All three were under FBI surveillance since the day they entered the U.S., he said, and those arrests resulted in further tightening of the screening process.

The family of three that recently arrived in New Haven fled the Syrian city of Homs four years ago and had been waiting in Jordan since then.

“They were on a plane to New York, expecting to go on to Indianapolis,” said Mr. George. “That was on Tuesday. I got a call from our national office asking if we could take a Syrian family of three arriving Wednesday. I said ‘of course!’”

Ordinarily, IRIS receives two weeks notice of an impending arrival. In this case, some serious scrambling was required to find an apartment practically overnight, equip it with essentials and provide what Mr. George called his “favorite federal regulation,” the requirement that every refugee entering the U.S. be served a culturally appropriate hot meal within two hours of their arrival.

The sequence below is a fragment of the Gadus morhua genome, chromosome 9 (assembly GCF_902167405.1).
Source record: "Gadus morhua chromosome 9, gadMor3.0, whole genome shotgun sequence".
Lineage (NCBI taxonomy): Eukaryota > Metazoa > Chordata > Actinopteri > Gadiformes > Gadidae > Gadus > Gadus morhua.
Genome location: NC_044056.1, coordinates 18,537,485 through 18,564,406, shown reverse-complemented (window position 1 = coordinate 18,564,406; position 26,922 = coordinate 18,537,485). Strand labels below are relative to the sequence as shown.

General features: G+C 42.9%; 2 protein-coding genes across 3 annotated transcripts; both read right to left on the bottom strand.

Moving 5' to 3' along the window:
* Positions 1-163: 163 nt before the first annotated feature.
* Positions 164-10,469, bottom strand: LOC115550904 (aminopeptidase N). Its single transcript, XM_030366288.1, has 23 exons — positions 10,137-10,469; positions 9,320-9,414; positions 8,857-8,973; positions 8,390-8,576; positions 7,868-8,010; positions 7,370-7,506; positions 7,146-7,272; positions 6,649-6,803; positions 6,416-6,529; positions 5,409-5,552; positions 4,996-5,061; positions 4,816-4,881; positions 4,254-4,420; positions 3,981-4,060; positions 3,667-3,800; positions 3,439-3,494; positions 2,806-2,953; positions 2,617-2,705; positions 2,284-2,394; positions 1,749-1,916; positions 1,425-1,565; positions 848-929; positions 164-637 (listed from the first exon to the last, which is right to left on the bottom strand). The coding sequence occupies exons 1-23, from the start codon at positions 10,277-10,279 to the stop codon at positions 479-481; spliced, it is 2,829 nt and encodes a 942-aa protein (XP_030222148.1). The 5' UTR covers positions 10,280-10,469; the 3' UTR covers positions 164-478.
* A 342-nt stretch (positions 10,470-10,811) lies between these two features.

Mr. George visited with the family at their apartment shortly after their move in. They also had a private visit from Gov. Dan Malloy.

“They said they were thrilled to be here,” he said. “They already think it was a very fortunate thing they were diverted to Connecticut.

“They said ‘we’re going to stay in this state.’”

Since being thrown into the national spotlight, Chris George said he has received hundreds of emails and phone calls, most of them supportive of Connecticut’s position of welcoming refugees.